Tropical diabetes hand syndrome with autoamputation of the digits: case report and review of literature
Tropical diabetes hand syndrome with autoamputation of the digits: case report and review of literature
Taiwo Hussean Raimi1,&, Oluwole Ojo Alese2
1Department of Medicine, Ekiti State University Teaching Hospital, Ado-Ekiti, Ekiti State, Nigeria, 2 Department of Family Medicine, Ekiti State University Teaching Hospital, Ado-Ekiti, Ekiti State, Nigeria
Taiwo Hussean Raimi, Department of Medicine, Ekiti State University Teaching Hospital, Ado-Ekiti, Ekiti State, Nigeria
The tropical diabetes hand syndrome is a complication affecting patients with diabetes mellitus in the tropics, and consists of localized cellulitis, swelling and ulceration of the hands which may progress to fulminant sepsis and gangrene of the whole limb. It is associated with a poor outcome. We report a 32 year old woman with tropical diabetes hand infection with autoamputation of the digits, review the relevant literature, and highlight the need for prevention and early hospital presentation in diabetics with hand infection, in order to prevent potentially crippling or fatal complications.
The tropical diabetes hand syndrome is a complication affecting patients with diabetes mellitus in the tropics, and consists of localized cellulitis, swelling, and ulceration of the hands which may progress to fulminant sepsis and gangrene of the whole limb . It is not as common as diabetic foot ulcer but equally carries a poor prognosis , and unlike DMFS, peripheral neuropathy and peripheral vascular disease were initially thought not to play a critical role in its development .
A 32-year old woman diagnosed with diabetes mellitus 2 months before presentation came on self-referral to our center on account of right hand ulcer of three months duration. The ulcer started with pain and later swelling of the ring finger with rapid progression to involve the whole of the hand and forearm which later transform into ulcer affecting the whole of the hand. No history of fever at the time of presentation to our facility. She had 6 month history of polyuria, polydipsia and weight loss. There was no blurring of vision, paraesthesia or recurrent boil. There was no previous delivery of macrosomic babies or fetal wastages. She was not a known patient with hypertension, peptic ulcer disease or bronchial asthma. She had no family history of diabetes. She neither smoke cigarette nor drink alcohol. She was on self-medications including oral ampicillin, cloxacillin, diclofenac, paracetamol and glimeperide.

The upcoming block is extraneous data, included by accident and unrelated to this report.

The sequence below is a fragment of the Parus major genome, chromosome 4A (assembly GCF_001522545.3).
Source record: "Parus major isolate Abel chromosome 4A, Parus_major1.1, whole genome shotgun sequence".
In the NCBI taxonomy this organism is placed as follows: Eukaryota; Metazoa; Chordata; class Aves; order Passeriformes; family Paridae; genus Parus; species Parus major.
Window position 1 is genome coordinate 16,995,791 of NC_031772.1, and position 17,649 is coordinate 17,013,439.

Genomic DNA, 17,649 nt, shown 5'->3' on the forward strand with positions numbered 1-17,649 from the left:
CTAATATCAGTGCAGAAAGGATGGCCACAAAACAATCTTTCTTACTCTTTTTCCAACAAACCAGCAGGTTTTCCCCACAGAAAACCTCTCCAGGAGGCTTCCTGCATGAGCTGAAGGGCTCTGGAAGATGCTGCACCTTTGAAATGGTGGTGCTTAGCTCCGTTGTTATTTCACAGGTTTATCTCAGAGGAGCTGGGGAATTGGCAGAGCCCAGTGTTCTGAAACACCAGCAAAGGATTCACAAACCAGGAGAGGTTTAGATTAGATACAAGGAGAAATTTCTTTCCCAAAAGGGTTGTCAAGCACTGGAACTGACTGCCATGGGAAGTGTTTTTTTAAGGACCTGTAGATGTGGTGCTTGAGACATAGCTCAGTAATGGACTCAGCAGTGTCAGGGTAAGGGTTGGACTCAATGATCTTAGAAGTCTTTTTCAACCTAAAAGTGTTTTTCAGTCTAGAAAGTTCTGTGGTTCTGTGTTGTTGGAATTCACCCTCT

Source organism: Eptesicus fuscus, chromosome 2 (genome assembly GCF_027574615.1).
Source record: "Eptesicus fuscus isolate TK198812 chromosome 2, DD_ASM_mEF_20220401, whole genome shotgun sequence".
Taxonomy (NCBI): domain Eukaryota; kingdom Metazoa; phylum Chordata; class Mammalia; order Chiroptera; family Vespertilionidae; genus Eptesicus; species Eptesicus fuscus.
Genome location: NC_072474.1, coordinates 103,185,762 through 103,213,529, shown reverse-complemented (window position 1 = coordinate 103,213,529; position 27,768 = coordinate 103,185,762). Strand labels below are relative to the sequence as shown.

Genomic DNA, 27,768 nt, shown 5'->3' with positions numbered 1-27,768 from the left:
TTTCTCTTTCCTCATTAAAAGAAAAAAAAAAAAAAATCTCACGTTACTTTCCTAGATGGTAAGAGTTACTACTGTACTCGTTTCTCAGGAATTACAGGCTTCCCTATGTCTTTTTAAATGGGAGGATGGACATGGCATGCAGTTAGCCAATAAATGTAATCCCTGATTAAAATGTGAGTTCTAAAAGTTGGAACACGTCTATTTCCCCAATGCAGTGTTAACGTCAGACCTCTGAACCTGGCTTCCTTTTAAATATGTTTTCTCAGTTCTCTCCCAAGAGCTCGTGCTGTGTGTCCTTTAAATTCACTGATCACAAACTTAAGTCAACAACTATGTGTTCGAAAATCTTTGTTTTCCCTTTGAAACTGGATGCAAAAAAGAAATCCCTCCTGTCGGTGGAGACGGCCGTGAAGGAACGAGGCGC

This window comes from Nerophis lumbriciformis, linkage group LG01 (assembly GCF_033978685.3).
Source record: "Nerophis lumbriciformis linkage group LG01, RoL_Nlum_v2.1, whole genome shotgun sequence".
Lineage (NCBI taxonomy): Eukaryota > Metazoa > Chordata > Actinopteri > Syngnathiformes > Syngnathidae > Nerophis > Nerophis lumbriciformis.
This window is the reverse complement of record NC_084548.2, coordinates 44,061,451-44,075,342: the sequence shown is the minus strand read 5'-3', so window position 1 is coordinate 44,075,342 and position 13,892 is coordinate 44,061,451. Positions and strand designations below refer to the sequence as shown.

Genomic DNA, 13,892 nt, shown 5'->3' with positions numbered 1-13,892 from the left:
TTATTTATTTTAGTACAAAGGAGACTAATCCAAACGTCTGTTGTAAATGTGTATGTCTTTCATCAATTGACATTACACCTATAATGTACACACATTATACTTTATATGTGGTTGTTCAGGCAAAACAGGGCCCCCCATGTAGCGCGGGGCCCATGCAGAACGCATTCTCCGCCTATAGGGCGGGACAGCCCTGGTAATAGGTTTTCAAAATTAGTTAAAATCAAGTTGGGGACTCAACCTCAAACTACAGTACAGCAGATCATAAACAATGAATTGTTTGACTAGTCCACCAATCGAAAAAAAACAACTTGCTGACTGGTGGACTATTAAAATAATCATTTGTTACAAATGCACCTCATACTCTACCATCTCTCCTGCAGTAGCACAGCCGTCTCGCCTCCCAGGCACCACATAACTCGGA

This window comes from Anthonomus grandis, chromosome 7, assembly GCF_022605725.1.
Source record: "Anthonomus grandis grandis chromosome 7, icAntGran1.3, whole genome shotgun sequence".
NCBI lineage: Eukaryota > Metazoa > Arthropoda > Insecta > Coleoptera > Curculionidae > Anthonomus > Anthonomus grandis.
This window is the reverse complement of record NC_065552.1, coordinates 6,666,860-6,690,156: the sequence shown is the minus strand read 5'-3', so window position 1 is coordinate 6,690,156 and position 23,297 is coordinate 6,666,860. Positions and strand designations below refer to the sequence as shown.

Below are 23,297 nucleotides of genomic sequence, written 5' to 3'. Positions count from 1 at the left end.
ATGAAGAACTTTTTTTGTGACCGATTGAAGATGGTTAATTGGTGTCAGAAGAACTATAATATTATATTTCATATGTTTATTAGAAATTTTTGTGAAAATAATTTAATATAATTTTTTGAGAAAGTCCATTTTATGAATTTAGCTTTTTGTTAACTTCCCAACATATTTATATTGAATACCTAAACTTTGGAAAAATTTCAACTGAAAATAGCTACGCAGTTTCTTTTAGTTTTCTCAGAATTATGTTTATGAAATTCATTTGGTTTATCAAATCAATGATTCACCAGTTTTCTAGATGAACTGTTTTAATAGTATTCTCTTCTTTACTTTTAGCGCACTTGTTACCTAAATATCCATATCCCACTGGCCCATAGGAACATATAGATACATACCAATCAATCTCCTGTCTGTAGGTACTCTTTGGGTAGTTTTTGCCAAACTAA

She initially managed the ulcer with herbal remedies and later presented to another tertiary health center where she was managed for hyperglycaemic emergency, but left against medical advice (LAMA) after 10days when she was offered amputation of the right hand. Her general examination was normal.Examination of her right hand revealed an extensive ulcer involving both the dorsum and plantar surface of the hand extending to about 2cm above the wrist. The ulcer had granulation tissue with island of slough .The fourth proximal phalangeal bone was exposed, and there was auto-amputation of the distal and middle phalanges of all the fingers (Figure 1). The radial and ulnar pulsation were palpable but of reduced volume. The joint position sense, sensation to light touch and pain were intact.Systemic examination revealed normal findings.
Laboratory investigation revealed random plasma glucose of 13.5mmo/L, serum sodium of 140.7mmol/L, serum potassium of 4.0mmol/L, serum chloride 111.0mmol/L and serum bicarbonate of 20.7mmol/L. The serum urea and creatinine were 3.59mmol/L and 74µmo/L respectively. Urinalysis revealed glycosuria but there was no proteinuria and ketonuria, while the complete blood count revealed a packed cell volume of 34%, white blood cell count of 14.8 x109/L with neutrophil of 70%, and lymphocyte of 29%. Wound swab for culture yielded Klebsiella spp. She was managed with antibiotics, insulin, vitamin C and analgesics. The wound was dressed daily with honey and later with platelet- derived growth factor. She was offered below elbow amputation and wound grafting which she refused (Figure 2). She was discharged six weeks after admission with fasting plasma glucose of 7.4mmol/L before discharge and was followed up at the outpatient department. Her glycosylated heamoglobin six months post discharge was 6.2%.The wound healed seven months after she was discharged.
TDHS encompasses a localized cellulitis with variable swelling and ulceration of the hands to progressive, fulminant hand sepsis, and potentially fatal synergistic form of gangrene. The term was first used in 1998 by Gill et al  although the clinical condition was first reported in medical literature in the late seventies . It usually follows minor or unrecognized trauma .